Is Apple’s iCloud storage worth $239.88 per year?

“It does appear that you might need an iCloud Drive more than ever with the new macOS,” Gene Steinberg writes for The Tech Night Owl. “That’s because of a third feature that uses iCloud, where the contents of your Desktop and Documents folders are shared. For me, that’s 250GB, which may be on the low side for those engaged in audio and video work.”

“So that means many of you are forced to upgrade your iCloud storage. Unfortunately, Apple gives you just 5GB free, but there are several packages with more storage, a lot more storage after a recent change,” Steinberg writes. “I’ve opted not to share my work folders for now. It would cost me $9.99 a month for 1TB. Instead, I’ve opted for the 99 cents a month package, 50GB, sufficient for my music and photo libraries. I already have two external backup drives for all my stuff, plus an account with CrashPlan for online backups.”

“Well, ahead of the arrival of macOS Sierra, presumably in late September or some time in October, Apple has updated its iCloud Drive plans. No, you do not get more free storage, and the rates are otherwise unchanged, but there’s a new 2TB tier for $19.99 a month or, as the title states, $239.88 per year,” Steinberg writes. “Now that might seem a tad costly, but it’s not, at least it’s not if you consider one of Apple’s main rivals in the cloud storage business, and that’s Google.”

Read more in the full article here.

MacDailyNews Take: It depends on what you’re doing with it.

Apple’s full list of iCloud storage plans and pricing is here.

Apple adds new 2TB iCloud storage tier for $19.99 per month – August 31, 2016


    1. I can’t see how 50GB for a $1 per month is a rip-off. Even that most expensive plan is still just $20, and that allows you to back up several macs (2TB is more than any standard Mac has on built-in hard drive, except perhaps for the Mac Pro).

        1. Let us not forget; unlike practically every other cloud service, which makes good part of the revenue by selling ads (and user data) to the highest bidder, Apple sells none of customer data, nor any ad space.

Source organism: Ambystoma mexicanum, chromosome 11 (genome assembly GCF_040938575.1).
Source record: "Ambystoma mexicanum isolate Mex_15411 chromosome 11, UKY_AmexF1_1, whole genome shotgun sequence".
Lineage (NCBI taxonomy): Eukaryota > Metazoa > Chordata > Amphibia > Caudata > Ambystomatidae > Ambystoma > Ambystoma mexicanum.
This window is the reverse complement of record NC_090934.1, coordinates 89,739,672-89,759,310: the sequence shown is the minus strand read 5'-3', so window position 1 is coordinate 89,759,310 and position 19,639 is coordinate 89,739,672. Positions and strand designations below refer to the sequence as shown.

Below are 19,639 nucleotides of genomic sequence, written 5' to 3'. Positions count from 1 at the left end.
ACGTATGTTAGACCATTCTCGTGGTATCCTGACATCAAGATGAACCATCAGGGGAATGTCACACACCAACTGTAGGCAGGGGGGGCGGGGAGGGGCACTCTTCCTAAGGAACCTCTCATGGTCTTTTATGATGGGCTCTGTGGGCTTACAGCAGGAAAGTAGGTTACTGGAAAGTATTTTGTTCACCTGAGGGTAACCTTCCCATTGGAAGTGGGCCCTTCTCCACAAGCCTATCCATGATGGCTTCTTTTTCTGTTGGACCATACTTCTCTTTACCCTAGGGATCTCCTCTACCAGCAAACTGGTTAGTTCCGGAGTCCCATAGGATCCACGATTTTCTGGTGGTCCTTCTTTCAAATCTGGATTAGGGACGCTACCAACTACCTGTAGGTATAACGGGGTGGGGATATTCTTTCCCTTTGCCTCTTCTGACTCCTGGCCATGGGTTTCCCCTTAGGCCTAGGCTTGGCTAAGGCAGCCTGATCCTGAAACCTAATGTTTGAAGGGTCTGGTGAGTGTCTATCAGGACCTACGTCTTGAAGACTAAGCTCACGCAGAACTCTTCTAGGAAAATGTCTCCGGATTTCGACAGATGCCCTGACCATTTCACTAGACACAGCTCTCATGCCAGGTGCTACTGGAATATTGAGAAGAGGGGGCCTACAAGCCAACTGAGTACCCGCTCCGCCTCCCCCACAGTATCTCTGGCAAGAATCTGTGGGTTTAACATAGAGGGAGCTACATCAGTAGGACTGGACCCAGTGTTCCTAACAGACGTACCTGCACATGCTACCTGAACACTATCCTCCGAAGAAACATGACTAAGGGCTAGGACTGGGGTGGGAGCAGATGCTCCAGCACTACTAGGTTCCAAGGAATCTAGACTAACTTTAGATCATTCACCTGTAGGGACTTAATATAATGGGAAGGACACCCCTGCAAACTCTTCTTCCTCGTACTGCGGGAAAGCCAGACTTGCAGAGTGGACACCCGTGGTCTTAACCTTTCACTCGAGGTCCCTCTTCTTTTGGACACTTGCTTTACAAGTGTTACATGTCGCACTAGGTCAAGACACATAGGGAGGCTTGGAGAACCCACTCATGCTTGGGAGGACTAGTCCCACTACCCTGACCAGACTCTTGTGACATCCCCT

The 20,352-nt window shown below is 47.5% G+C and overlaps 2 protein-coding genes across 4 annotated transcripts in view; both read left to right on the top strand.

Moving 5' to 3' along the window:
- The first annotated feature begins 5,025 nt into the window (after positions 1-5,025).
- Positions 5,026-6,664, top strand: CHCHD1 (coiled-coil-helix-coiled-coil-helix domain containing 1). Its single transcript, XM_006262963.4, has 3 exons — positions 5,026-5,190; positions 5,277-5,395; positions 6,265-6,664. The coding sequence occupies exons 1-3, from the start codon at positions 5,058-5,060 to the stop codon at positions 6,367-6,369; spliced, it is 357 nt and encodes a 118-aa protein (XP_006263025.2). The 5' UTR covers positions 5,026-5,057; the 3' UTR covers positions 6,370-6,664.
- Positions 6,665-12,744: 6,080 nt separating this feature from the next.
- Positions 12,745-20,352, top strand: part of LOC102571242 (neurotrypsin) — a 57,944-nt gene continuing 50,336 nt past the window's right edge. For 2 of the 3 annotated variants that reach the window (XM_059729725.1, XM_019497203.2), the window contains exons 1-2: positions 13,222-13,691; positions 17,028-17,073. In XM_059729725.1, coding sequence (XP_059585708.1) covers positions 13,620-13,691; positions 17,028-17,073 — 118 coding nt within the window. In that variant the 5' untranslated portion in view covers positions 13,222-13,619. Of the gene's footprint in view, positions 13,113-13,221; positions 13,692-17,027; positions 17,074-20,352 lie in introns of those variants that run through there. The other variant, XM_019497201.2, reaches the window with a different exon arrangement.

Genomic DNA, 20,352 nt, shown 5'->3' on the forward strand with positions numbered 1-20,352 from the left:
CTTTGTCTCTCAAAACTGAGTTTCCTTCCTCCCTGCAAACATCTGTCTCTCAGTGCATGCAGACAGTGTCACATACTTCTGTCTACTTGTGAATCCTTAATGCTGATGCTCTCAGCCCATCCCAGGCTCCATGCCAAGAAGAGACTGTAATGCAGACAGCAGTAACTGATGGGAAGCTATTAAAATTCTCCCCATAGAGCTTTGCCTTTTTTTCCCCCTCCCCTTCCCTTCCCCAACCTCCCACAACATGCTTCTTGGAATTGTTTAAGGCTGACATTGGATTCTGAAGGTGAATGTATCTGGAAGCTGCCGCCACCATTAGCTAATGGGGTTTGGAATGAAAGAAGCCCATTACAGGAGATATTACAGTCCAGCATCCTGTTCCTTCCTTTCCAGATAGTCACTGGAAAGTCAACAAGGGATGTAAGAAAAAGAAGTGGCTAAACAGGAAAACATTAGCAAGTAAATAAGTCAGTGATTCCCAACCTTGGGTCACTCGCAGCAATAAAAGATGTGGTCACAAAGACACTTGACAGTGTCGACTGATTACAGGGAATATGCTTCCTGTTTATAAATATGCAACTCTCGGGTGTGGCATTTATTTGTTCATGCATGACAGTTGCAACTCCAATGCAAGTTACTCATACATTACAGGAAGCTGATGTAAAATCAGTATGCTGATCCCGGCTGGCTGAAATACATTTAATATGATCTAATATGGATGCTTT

With that in mind, those iCloud rates seem quite cheap.

        2. Undertow – did you even think before you typed, or is that the kind of drivel that runs around in your brain all day? Unless you understand what you are talking about, leave the adult subjects to others.

          On to the subject at hand. Storage fees are the cost of doing business. We will see fluctuation in pricing from all of the contenders, and prices will drop over time. Apple pricing is fair, and it does reflect the lack of advertising subsidies. Nothing sinister here.

          1. ckh:
            It’s highly unlikely that you are older than me, so I believe you can, as they say, go f@$% yourself.
            Adults know that the goal of all companies is to make a profit. That’s reasonable.
            What Cook is doing is not reasonable, not in the least. If you can’t see that then you’re blind.
            So go right ahead. Pay premium price for lackluster survives. All you’re doing is putting more money in foreign banks and paying Cook to coast on Jobs’ residual goodwill.

    2. If you owned a business and saw how much it costs to set up a 2TB syncing system with up to 5 computers locally, plus its maintenance, you would see how Apple is giving it away. You are getting not just the space, but maintenance, and the service. It’s laughably cheap.

  1. Seems to me that as cost of storage goes down, so would Apple’s pricing. Is there a site where one could find the pricing history of icloud to see if that is indeed the case? For example, I would expect that within a year or 2, they would drop the lowest tier, drop the 1TB to $7.99, 2 TB to $14.99, and add a 3TB maybe for $21.99. I’d be curious to see their history on this.